And like many students living in cramped rooming houses with only a hot plate to cook, I was always searching for eateries that served fast, inexpensive food.

That’s when I discovered My Tan on Broadway Avenue, which was among the first Vietnamese restaurants in Vancouver.

The restaurant was operated by a family from Vietnam, who came to live in Canada.

I had my first bowl of pho at this little restaurant, which quickly became one of my go-to eating places during my college years.

A bowl of rare beef, tendon and tripe pho served at a restaurant in Victoria, Canada. Photo: Chris Bradshaw

Once you become exposed to Vietnamese pho, you start to look for it wherever you go.

In the mid-1980s there were only a few places that served pho in Vancouver, but word spread quickly in art school of a little family-run Cambodian/Vietnamese noodle place called the Phnom Penh.

Before long it became a student favorite, with their beef noodle pho topping the menu – rare slices of thin beef bathed in a fragrant, rich broth with rice noodles and fresh basil.

The award-winning restaurant is still operating today in East Georgia in Vancouver.

In the decades that followed, I’ve always searched out the local Vietnamese eatery in every place I’ve lived in British Columbia - almost always a family-run place with their own awesome versions of pho to feed your body and warm your soul.

In 2016, Anthony Bourdain’s CNN travel program Parts Unknown featured a segment with then-U.S. President Barack Obama in a small family-run restaurant in Hanoi.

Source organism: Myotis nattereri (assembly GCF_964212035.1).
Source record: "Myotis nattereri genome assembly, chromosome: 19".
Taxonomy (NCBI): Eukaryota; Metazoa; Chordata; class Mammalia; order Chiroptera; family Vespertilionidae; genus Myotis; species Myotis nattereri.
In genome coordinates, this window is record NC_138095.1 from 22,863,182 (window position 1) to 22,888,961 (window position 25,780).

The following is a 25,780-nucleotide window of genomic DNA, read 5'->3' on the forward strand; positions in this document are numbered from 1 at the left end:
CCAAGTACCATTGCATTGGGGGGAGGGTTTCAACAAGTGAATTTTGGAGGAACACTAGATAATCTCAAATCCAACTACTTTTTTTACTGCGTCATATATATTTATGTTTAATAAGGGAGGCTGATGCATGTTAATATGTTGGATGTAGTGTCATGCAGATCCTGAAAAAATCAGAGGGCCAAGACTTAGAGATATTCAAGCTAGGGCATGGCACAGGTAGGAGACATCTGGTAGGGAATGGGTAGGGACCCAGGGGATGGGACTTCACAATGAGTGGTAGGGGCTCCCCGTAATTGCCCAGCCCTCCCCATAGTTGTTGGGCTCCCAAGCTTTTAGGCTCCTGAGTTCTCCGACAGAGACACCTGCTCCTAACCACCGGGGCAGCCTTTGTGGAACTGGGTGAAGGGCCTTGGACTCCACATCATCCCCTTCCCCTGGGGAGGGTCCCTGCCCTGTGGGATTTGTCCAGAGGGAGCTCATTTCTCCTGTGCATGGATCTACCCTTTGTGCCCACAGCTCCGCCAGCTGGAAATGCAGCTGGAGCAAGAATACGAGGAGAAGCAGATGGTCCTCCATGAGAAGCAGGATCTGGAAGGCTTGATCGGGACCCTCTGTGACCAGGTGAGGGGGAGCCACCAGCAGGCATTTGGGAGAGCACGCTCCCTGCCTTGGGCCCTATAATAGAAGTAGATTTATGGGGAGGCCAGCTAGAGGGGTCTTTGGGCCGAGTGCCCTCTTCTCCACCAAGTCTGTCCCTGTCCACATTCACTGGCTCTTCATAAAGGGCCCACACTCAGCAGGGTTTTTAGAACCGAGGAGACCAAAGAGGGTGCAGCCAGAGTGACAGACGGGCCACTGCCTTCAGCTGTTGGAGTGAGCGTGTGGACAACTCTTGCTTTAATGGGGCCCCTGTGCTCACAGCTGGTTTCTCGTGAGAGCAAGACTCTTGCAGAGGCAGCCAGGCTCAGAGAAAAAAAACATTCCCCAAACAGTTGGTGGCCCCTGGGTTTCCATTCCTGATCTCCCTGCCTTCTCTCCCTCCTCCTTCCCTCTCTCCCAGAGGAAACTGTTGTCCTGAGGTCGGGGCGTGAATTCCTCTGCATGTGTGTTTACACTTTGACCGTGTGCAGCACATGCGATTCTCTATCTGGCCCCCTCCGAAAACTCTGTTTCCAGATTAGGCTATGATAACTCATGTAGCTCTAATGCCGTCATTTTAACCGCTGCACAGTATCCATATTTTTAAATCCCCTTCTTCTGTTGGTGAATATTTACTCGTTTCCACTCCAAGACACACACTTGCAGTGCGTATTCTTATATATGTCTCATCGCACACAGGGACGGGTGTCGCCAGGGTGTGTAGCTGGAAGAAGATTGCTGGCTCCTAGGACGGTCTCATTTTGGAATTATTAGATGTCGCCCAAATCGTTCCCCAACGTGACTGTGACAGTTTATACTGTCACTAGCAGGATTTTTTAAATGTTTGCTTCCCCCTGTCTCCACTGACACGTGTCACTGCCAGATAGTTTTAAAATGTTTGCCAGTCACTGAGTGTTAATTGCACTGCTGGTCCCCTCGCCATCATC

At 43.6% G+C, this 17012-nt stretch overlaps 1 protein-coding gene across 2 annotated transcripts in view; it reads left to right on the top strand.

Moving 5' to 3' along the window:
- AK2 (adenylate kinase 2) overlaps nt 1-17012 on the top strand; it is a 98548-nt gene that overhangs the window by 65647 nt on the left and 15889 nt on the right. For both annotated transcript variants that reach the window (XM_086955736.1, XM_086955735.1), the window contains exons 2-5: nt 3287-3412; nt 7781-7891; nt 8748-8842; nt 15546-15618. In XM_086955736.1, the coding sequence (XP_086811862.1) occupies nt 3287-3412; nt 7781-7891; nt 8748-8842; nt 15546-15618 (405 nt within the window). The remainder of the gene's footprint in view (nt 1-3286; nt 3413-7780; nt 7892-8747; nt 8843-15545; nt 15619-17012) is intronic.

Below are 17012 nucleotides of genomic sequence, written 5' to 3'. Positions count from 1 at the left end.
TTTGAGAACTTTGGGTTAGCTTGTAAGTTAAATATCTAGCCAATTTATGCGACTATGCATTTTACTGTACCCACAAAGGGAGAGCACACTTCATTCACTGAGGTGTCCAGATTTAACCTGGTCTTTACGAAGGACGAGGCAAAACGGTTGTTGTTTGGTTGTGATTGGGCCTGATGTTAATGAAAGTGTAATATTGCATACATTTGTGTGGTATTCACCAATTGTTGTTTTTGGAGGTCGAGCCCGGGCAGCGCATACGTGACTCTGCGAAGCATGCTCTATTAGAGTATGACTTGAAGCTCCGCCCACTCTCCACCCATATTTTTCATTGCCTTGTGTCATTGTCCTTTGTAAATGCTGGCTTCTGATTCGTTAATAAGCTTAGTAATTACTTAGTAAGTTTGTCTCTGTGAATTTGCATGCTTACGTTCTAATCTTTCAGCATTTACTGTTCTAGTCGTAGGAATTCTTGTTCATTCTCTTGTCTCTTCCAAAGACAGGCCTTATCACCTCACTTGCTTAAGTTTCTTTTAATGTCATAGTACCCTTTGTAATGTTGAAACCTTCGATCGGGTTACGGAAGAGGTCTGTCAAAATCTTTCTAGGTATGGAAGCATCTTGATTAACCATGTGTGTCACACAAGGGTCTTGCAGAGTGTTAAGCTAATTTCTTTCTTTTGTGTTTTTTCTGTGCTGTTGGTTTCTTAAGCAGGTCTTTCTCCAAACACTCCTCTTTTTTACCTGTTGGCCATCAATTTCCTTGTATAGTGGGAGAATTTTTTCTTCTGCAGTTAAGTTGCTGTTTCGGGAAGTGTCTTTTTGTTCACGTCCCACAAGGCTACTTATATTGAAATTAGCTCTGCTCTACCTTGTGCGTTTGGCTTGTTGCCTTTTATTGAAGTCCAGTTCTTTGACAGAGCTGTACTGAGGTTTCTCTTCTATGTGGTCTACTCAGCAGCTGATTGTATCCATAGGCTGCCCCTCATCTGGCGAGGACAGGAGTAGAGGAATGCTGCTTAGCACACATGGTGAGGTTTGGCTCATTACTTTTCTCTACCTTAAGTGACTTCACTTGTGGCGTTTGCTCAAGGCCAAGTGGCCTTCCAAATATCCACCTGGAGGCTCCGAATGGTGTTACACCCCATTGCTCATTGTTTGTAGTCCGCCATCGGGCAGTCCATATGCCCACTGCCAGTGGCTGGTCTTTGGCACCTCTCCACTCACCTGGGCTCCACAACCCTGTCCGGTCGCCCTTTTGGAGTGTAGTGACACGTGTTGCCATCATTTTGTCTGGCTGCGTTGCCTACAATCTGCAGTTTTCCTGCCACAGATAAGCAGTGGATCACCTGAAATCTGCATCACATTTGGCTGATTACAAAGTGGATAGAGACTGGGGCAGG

And right there, my wife Lynn turned to me and said, “We have to go to Vietnam.”

As a life-long pho lover, I didn’t require much convincing.

A bowl of beef pho served at a restaurant on Ly Chinh Thang Street, Ho Chi Minh City. Photo: Dong Nguyen / Tuoi Tre News

It took almost two years, but in 2018 we boarded a plane for the long flight from Canada to Vietnam, for a two-week visit to Ho Chi Minh City, Ben Tre, Hue, Hoi An, Hanoi, and Ha Long Bay.

On our first day in Ho Chi Minh City, a friend living in Vietnam took us to a local eatery, the Quan Chay Veggie House, which serves vegetarian and vegan versions of pho.

We chose a spicy vegetarian pho with tofu, a deep-fried dumpling, tomatoes and a host of fresh local greens on the side.

Such a wonderfully fresh, flavourful introduction to Vietnam.

A bowl of beef pho served at a restaurant on Ly Quoc Su Street, Hanoi. Photo: Dong Nguyen / Tuoi Tre News

In Western countries like Canada, we tend to think of every noodle soup dish as a type of pho, often confusing it with Japanese ramen.

I’ve since learned that pho is made with rice noodles, whereas ramen uses wheat noodles.

Pho generally comes with chicken or beef broth and a choice of beef.

I also understand the dish was created in northern Vietnam.

One of my favorite types of pho, available in Victoria, Canada, contains rare beef, tendon, and tripe.

The fragrance and flavor of the dish can instantly transport me back to Vietnam in my mind.

Almost 40 years after beginning this love affair with pho, I finally checked a major item off my bucket list, to visit the country that created this iconic dish that is enjoyed around the world.

I’ll always crave the next bowl of steaming, fragrant, delicious pho, which may just be one of the world’s perfect foods.